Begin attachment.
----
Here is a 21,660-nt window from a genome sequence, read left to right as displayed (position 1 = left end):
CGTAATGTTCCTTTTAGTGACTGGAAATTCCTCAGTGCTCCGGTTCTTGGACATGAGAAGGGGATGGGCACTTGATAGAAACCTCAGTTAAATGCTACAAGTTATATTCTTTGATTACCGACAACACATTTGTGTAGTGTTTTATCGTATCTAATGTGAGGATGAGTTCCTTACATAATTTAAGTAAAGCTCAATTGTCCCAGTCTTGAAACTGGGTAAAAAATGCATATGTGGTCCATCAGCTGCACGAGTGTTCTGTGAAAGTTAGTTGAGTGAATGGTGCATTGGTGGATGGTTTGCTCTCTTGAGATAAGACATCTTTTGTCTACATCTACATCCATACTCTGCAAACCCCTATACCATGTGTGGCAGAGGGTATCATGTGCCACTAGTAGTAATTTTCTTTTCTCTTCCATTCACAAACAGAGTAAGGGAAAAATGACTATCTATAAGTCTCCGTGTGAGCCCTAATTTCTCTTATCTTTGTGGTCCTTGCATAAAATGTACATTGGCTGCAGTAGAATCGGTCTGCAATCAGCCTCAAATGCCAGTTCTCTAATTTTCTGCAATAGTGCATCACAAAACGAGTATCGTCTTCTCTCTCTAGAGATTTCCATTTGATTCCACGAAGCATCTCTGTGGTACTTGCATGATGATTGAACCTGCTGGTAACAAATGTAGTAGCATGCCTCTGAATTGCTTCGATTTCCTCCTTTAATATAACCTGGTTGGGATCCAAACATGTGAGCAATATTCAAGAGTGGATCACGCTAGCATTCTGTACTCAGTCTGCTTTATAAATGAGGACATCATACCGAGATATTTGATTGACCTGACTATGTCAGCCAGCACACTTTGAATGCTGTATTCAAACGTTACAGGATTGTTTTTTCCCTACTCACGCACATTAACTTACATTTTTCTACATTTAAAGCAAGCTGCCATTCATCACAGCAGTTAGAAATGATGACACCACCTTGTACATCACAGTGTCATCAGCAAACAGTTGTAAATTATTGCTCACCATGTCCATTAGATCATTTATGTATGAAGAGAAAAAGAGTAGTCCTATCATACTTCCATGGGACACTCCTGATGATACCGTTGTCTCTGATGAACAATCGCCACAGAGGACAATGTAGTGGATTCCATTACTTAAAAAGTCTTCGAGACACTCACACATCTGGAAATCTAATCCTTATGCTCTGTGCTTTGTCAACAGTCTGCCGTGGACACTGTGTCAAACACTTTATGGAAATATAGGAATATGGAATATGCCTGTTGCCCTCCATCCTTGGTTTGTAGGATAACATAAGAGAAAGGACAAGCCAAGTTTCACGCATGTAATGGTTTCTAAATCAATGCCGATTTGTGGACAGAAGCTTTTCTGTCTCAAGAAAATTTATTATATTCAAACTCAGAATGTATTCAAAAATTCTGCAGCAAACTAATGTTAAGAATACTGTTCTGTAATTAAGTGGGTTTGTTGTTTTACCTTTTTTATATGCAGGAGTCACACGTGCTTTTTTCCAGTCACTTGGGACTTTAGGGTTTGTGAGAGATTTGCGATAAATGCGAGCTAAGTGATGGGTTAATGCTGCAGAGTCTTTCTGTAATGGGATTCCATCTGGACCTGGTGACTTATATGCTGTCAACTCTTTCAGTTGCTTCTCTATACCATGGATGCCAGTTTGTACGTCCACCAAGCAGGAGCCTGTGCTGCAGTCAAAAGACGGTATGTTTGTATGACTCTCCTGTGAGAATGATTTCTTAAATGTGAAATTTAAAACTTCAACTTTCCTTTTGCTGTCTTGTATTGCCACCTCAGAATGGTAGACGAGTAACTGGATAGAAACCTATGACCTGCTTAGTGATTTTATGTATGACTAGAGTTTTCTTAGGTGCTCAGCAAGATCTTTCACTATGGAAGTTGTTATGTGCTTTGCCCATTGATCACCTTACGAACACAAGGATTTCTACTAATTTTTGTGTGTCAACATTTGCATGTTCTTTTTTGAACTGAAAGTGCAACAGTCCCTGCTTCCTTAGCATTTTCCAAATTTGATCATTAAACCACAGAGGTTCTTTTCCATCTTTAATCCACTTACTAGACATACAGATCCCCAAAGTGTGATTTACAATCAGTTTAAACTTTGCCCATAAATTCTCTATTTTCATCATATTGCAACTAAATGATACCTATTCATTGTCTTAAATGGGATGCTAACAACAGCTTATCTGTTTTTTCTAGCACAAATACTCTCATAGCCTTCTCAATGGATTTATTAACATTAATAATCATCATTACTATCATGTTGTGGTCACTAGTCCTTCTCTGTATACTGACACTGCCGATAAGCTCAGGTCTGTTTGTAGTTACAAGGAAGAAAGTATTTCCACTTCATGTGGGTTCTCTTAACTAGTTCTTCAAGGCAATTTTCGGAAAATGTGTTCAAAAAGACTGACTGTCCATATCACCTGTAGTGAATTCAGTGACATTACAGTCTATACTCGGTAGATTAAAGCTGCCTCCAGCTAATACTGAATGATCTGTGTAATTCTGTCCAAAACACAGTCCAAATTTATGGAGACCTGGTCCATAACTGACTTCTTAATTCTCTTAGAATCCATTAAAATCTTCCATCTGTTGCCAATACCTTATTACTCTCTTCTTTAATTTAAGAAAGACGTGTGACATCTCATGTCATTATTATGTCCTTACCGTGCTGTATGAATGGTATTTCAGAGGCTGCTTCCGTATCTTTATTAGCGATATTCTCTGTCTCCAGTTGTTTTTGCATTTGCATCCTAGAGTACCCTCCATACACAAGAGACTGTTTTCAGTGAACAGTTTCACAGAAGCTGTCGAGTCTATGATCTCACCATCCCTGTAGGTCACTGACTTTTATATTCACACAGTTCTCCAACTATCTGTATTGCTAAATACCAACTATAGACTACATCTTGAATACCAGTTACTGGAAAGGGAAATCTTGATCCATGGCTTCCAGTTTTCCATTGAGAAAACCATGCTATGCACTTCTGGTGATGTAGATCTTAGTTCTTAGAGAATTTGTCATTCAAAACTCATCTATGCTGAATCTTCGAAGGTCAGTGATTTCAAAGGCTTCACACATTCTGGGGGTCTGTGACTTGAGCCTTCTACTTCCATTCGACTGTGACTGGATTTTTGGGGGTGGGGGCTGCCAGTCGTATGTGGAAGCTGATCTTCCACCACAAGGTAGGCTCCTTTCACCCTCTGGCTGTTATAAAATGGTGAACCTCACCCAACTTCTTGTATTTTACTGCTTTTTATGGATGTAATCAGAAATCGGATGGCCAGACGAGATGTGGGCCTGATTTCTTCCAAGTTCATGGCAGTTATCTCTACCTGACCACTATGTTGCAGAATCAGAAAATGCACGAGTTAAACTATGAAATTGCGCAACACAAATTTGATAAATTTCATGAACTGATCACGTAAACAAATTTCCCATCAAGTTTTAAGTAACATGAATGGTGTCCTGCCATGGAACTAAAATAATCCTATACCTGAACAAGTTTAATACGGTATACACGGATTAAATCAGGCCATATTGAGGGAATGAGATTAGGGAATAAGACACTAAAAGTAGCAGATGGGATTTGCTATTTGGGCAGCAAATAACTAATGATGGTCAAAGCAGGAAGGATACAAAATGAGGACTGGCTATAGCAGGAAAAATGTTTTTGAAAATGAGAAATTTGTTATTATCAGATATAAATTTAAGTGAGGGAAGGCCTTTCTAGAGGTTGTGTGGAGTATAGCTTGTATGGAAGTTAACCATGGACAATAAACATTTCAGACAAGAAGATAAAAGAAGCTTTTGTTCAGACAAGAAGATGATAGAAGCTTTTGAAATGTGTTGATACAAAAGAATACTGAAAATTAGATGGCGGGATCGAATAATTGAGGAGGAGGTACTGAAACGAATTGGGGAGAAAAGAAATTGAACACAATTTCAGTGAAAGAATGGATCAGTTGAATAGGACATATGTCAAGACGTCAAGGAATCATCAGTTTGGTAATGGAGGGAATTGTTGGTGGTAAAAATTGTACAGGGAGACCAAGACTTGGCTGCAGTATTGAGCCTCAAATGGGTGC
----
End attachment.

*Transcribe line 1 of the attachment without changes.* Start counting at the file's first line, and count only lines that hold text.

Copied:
Here is a 21,660-nt window from a genome sequence, read left to right as displayed (position 1 = left end):